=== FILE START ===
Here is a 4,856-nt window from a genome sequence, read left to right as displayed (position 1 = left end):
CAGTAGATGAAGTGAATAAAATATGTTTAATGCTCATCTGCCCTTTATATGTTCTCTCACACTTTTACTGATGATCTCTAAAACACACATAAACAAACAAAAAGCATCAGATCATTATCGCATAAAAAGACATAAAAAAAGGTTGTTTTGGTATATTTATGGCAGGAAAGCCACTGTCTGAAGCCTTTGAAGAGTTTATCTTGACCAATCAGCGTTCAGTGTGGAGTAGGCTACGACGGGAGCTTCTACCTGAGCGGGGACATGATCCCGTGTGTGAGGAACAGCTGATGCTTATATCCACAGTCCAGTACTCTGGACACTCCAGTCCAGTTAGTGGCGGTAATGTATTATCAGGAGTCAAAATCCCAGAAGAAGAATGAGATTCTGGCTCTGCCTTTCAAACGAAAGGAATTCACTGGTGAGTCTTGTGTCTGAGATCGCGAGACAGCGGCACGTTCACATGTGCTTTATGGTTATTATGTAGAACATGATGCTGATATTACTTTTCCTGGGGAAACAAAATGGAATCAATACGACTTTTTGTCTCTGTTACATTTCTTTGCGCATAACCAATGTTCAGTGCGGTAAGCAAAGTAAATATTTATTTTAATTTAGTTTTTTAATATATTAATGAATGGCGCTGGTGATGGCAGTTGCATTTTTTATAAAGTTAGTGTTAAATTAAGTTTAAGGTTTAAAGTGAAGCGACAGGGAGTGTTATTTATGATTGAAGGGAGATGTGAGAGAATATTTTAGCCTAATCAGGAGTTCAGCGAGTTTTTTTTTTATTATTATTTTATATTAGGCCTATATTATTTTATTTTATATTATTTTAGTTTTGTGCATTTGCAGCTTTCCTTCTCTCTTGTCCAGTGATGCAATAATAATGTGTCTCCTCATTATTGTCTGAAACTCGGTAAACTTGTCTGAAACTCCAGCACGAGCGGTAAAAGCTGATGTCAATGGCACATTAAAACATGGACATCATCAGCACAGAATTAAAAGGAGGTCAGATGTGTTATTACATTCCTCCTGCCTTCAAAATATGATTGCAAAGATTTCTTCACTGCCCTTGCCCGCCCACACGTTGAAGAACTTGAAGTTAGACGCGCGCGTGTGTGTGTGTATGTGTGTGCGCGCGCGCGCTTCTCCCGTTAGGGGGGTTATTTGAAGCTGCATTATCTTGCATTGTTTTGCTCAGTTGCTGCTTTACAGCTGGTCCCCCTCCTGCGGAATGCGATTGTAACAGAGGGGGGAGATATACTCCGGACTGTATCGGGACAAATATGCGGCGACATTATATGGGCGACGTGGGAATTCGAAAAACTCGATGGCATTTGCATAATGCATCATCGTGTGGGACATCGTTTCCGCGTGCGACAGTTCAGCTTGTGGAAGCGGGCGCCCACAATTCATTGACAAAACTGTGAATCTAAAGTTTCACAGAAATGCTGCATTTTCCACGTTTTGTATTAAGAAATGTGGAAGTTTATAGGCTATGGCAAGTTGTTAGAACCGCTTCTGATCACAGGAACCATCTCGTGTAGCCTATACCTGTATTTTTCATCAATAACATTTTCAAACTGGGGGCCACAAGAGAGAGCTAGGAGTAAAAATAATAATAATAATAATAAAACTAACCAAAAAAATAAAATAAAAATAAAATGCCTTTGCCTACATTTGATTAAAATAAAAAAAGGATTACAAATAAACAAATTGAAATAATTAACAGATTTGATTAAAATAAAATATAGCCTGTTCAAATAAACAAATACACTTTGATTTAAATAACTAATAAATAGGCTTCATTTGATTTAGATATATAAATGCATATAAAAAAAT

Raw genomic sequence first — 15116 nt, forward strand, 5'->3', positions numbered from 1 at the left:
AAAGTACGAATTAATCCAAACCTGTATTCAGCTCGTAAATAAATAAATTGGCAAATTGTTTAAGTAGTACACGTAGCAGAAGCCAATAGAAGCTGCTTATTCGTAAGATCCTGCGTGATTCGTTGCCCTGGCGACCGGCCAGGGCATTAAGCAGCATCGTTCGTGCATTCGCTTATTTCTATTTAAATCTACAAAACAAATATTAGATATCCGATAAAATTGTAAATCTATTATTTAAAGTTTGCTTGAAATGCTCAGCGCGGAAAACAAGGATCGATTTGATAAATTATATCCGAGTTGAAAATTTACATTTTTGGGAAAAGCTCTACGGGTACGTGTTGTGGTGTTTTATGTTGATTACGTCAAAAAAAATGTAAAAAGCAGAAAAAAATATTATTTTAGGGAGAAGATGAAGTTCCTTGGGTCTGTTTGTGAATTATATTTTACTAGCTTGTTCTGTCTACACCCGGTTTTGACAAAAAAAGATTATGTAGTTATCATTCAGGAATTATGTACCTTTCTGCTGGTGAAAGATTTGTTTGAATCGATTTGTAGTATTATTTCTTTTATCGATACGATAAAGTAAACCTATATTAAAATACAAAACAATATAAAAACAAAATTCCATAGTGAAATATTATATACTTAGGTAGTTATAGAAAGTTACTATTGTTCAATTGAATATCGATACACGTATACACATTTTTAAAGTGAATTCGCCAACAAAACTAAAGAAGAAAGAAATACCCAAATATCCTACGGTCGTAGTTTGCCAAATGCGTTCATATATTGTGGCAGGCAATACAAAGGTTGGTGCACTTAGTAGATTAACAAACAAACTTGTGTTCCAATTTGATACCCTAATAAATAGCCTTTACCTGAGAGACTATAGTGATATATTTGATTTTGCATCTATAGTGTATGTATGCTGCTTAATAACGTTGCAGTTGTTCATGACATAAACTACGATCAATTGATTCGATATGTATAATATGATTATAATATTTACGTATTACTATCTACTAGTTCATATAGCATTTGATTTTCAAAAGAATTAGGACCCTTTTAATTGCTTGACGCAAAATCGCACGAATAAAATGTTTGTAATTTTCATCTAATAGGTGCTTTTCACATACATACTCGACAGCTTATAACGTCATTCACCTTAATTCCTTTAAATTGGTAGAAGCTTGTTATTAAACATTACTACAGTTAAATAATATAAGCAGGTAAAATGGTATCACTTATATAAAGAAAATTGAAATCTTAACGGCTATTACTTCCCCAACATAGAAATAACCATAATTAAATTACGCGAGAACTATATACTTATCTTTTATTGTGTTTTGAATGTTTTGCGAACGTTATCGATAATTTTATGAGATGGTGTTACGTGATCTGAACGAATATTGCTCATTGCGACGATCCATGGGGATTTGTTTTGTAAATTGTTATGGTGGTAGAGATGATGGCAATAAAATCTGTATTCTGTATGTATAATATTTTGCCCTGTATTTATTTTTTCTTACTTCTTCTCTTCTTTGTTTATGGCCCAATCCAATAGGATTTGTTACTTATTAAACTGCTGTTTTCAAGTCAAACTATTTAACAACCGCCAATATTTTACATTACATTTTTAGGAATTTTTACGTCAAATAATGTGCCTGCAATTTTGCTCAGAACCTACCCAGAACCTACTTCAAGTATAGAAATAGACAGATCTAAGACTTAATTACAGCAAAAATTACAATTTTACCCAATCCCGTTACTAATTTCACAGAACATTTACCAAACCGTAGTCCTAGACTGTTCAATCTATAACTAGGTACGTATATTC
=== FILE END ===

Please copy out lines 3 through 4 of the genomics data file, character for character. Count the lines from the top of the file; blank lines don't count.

Raw genomic sequence first — 15116 nt, forward strand, 5'->3', positions numbered from 1 at the left:
AAAGTACGAATTAATCCAAACCTGTATTCAGCTCGTAAATAAATAAATTGGCAAATTGTTTAAGTAGTACACGTAGCAGAAGCCAATAGAAGCTGCTTATTCGTAAGATCCTGCGTGATTCGTTGCCCTGGCGACCGGCCAGGGCATTAAGCAGCATCGTTCGTGCATTCGCTTATTTCTATTTAAATCTACAAAACAAATATTAGATATCCGATAAAATTGTAAATCTATTATTTAAAGTTTGCTTGAAATGCTCAGCGCGGAAAACAAGGATCGATTTGATAAATTATATCCGAGTTGAAAATTTACATTTTTGGGAAAAGCTCTACGGGTACGTGTTGTGGTGTTTTATGTTGATTACGTCAAAAAAAATGTAAAAAGCAGAAAAAAATATTATTTTAGGGAGAAGATGAAGTTCCTTGGGTCTGTTTGTGAATTATATTTTACTAGCTTGTTCTGTCTACACCCGGTTTTGACAAAAAAAGATTATGTAGTTATCATTCAGGAATTATGTACCTTTCTGCTGGTGAAAGATTTGTTTGAATCGATTTGTAGTATTATTTCTTTTATCGATACGATAAAGTAAACCTATATTAAAATACAAAACAATATAAAAACAAAATTCCATAGTGAAATATTATATACTTAGGTAGTTATAGAAAGTTACTATTGTTCAATTGAATATCGATACACGTATACACATTTTTAAAGTGAATTCGCCAACAAAACTAAAGAAGAAAGAAATACCCAAATATCCTACGGTCGTAGTTTGCCAAATGCGTTCATATATTGTGGCAGGCAATACAAAGGTTGGTGCACTTAGTAGATTAACAAACAAACTTGTGTTCCAATTTGATACCCTAATAAATAGCCTTTACCTGAGAGACTATAGTGATATATTTGATTTTGCATCTATAGTGTATGTATGCTGCTTAATAACGTTGCAGTTGTTCATGACATAAACTACGATCAATTGATTCGATATGTATAATATGATTATAATATTTACGTATTACTATCTACTAGTTCATATAGCATTTGATTTTCAAAAGAATTAGGACCCTTTTAATTGCTTGACGCAAAATCGCACGAATAAAATGTTTGTAATTTTCATCTAATAGGTGCTTTTCACATACATACTCGACAGCTTATAACGTCATTCACCTTAATTCCTTTAAATTGGTAGAAGCTTGTTATTAAACATTACTACAGTTAAATAATATAAGCAGGTAAAATGGTATCACTTATATAAAGAAAATTGAAATCTTAACGGCTATTACTTCCCCAACATAGAAATAACCATAATTAAATTACGCGAGAACTATATACTTATCTTTTATTGTGTTTTGAATGTTTTGCGAACGTTATCGATAATTTTATGAGATGGTGTTACGTGATCTGAACGAATATTGCTCATTGCGACGATCCATGGGGATTTGTTTTGTAAATTGTTATGGTGGTAGAGATGATGGCAATAAAATCTGTATTCTGTATGTATAATATTTTGCCCTGTATTTATTTTTTCTTACTTCTTCTCTTCTTTGTTTATGGCCCAATCCAATAGGATTTGTTACTTATTAAACTGCTGTTTTCAAGTCAAACTATTTAACAACCGCCAATATTTTACATTACATTTTTAGGAATTTTTACGTCAAATAATGTGCCTGCAATTTTGCTCAGAACCTACCCAGAACCTACTTCAAGTATAGAAATAGACAGATCTAAGACTTAATTACAGCAAAAATTACAATTTTACCCAATCCCGTTACTAATTTCACAGAACATTTACCAAACCGTAGTCCTAGACTGTTCAATCTATAACTAGGTACGTATATTC